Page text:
No. 20 J.P. Crawford
It was late 2004 I think. Maybe early 2005. I was standing in a Borders Books and Music staring at racks of CDs. I took note of Arcade Fire’s Funeral, which had it’s own little pop out display trumpeting its year-end rank in some publication, perhaps Spin. I was in between colleges, pretty aimless, perhaps depressed. A high school friend had moved to Greenpoint and was in the early throes of becoming a 20-something Brooklyn Vegan dude. He had breathlessly recommended the album a few months earlier, and I had stayed away because of that. I don’t know what in that moment made me plop down the $17.99 or whatever, but I did. I put it in my discman that was connected to my car’s tape player by one of those AUX adaptor things, and by the time I pulled onto the route 9 on-ramp, I got it. It was exactly what I needed in that moment. Diminishing returns followed. I talked myself into Neon Bible, but it felt strained. You could start to see the strings. The Suburbs was outright bloated, although it won awards. Reflektor was ponderous. The trend lines were bad now. Driving to a wedding in Virginia recently I heard a couple of the tracks from their new album. Is this disco? Nostalgia is persistent of course. It’s fine as a music fan. Funeral still exists as a perfect record. It’s more dangerous as a prospect writer, but like the aging alt-weekly music critic refusing to come to terms with the fact that that their early Grizzly Bear EPs are now considered 'dad rock,' I will parse arbitrary Last “X” day samples from Crawford's b-ref page looking for that most hoary of critical cliches, “a return to form.”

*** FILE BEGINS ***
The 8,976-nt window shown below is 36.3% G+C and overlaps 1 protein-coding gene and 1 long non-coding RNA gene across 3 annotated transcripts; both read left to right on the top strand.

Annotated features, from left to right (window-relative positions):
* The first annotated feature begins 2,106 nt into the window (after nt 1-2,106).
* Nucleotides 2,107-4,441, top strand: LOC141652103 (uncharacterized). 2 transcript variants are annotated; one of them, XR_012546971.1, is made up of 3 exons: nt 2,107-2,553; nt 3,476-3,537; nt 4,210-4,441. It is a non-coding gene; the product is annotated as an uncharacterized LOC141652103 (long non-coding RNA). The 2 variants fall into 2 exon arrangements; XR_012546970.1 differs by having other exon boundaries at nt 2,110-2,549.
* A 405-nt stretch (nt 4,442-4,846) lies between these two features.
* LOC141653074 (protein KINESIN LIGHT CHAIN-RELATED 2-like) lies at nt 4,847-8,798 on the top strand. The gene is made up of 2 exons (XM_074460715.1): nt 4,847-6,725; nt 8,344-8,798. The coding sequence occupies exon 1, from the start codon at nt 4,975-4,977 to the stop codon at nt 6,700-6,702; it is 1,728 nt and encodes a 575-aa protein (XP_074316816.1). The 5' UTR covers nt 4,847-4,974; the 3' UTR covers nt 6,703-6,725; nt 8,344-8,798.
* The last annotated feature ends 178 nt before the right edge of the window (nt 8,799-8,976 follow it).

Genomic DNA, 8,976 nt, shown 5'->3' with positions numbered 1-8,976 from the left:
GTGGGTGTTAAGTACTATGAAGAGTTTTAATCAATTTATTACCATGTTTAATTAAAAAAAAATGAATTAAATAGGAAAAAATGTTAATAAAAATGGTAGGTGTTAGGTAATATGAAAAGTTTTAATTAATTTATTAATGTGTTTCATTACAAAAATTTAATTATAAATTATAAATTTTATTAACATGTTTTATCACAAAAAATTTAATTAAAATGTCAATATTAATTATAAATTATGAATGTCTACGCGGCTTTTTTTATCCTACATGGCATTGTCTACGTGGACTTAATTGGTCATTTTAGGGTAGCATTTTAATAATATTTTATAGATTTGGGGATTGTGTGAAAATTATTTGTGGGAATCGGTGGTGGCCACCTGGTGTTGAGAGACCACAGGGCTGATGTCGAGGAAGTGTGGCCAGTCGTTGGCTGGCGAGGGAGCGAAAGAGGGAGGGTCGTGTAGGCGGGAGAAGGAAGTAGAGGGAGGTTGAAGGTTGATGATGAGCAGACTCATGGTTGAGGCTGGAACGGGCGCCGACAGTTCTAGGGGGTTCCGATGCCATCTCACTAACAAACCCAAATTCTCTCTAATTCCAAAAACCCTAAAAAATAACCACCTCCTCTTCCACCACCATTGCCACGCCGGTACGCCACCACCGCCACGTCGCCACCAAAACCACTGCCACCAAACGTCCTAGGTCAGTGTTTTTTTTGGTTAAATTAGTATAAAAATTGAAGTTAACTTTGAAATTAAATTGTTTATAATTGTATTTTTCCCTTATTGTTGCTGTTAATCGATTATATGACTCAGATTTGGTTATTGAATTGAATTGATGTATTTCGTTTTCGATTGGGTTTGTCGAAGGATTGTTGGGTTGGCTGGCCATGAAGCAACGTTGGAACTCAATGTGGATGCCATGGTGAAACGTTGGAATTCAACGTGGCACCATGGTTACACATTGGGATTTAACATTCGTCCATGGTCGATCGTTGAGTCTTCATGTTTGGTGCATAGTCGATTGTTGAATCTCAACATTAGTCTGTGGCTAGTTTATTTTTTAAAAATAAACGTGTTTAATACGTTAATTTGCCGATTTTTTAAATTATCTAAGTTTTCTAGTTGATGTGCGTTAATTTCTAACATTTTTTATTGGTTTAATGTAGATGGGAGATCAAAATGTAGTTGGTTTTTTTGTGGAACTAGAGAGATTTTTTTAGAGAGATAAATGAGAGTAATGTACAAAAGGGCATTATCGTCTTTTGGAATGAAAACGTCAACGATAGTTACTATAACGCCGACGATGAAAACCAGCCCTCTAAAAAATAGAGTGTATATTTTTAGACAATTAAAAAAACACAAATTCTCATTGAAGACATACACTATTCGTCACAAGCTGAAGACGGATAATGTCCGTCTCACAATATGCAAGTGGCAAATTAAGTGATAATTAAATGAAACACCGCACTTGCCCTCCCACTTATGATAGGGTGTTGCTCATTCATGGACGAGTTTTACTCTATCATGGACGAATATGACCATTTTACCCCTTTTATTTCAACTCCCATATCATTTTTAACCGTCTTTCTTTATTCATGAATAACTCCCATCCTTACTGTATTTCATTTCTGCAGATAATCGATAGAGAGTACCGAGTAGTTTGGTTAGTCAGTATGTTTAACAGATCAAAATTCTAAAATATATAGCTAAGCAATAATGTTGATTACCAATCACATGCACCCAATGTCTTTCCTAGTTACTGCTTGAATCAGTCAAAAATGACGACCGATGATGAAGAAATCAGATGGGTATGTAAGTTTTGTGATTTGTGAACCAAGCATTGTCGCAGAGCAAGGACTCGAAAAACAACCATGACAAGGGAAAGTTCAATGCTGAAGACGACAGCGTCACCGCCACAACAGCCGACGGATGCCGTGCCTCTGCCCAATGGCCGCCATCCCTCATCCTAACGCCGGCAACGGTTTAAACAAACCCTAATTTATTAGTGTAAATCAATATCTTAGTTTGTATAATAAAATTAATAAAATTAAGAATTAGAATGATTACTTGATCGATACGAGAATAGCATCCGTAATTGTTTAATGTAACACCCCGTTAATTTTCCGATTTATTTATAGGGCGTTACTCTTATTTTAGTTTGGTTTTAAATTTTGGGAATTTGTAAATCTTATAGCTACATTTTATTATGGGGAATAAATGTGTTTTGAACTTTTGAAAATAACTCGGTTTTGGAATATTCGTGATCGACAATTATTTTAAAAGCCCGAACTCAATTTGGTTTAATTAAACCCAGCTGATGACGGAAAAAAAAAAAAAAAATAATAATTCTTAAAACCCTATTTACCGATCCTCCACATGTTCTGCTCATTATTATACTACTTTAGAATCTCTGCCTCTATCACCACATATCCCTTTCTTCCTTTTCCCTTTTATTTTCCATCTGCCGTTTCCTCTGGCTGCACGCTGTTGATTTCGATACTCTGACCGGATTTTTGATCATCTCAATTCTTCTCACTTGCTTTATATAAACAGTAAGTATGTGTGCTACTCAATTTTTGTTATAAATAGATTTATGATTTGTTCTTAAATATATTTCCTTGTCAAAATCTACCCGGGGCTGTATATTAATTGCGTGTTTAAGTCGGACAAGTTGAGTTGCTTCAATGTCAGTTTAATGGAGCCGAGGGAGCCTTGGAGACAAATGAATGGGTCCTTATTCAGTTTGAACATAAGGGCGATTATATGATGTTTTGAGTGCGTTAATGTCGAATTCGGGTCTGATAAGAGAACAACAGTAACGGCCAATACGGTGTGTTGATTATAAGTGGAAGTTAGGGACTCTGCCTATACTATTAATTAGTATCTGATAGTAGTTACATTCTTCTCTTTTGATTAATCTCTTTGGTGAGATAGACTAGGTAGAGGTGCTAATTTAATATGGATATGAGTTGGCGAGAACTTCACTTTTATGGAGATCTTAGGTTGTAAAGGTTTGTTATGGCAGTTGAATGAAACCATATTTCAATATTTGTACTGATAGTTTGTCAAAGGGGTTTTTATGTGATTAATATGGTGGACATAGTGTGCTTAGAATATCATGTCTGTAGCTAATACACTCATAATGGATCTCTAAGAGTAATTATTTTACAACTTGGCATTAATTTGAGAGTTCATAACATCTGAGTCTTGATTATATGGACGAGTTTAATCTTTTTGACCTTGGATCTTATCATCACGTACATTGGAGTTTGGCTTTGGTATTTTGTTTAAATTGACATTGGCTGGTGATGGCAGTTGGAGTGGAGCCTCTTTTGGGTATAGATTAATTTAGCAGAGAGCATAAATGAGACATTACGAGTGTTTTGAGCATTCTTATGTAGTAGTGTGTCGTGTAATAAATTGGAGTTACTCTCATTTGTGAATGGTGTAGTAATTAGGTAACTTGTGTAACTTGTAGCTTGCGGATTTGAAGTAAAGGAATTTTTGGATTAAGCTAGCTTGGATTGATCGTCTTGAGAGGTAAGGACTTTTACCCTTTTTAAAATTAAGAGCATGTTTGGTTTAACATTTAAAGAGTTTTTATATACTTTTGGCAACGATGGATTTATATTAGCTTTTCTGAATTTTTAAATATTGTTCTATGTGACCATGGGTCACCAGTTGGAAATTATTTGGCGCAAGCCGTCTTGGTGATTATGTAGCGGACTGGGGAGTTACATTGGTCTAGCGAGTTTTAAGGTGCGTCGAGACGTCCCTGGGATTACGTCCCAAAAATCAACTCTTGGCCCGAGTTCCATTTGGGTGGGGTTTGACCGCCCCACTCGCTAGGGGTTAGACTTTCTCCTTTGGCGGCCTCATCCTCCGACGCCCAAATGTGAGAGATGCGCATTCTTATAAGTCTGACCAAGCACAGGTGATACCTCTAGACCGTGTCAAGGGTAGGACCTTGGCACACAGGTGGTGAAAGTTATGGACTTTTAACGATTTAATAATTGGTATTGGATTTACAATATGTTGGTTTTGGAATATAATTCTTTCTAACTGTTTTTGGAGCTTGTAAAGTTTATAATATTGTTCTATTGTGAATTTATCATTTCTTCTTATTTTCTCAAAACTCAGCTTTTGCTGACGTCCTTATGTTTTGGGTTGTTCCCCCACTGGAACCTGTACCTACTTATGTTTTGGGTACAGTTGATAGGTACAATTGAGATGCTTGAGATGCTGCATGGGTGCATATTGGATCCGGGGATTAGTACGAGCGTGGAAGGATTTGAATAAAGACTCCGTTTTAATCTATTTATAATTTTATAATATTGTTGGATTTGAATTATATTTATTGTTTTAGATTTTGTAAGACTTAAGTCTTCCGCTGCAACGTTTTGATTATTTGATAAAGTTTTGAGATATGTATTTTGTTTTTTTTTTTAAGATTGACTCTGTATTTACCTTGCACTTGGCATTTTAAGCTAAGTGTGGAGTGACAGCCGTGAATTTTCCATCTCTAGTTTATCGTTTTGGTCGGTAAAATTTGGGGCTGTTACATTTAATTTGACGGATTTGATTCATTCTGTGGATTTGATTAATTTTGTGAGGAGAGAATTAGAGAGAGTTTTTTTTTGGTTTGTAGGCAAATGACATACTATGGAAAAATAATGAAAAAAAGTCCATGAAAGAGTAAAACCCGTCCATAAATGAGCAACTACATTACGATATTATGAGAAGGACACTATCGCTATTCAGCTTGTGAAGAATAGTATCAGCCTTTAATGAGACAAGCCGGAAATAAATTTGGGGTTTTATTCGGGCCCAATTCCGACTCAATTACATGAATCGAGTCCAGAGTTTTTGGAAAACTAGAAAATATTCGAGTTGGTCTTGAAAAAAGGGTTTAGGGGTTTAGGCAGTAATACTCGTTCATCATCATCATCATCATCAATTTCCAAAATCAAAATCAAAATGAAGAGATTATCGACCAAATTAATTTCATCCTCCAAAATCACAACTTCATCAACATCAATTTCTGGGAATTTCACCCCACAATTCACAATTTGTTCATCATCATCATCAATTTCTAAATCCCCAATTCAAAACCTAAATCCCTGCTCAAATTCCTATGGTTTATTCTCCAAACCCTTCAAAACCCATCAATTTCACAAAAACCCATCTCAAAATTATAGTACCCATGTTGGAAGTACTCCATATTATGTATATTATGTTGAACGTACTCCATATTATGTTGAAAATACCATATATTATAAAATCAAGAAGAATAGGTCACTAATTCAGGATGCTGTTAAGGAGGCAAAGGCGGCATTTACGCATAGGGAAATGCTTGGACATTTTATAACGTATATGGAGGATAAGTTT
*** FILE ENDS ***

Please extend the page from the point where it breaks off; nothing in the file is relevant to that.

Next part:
No. 21 Austin Meadows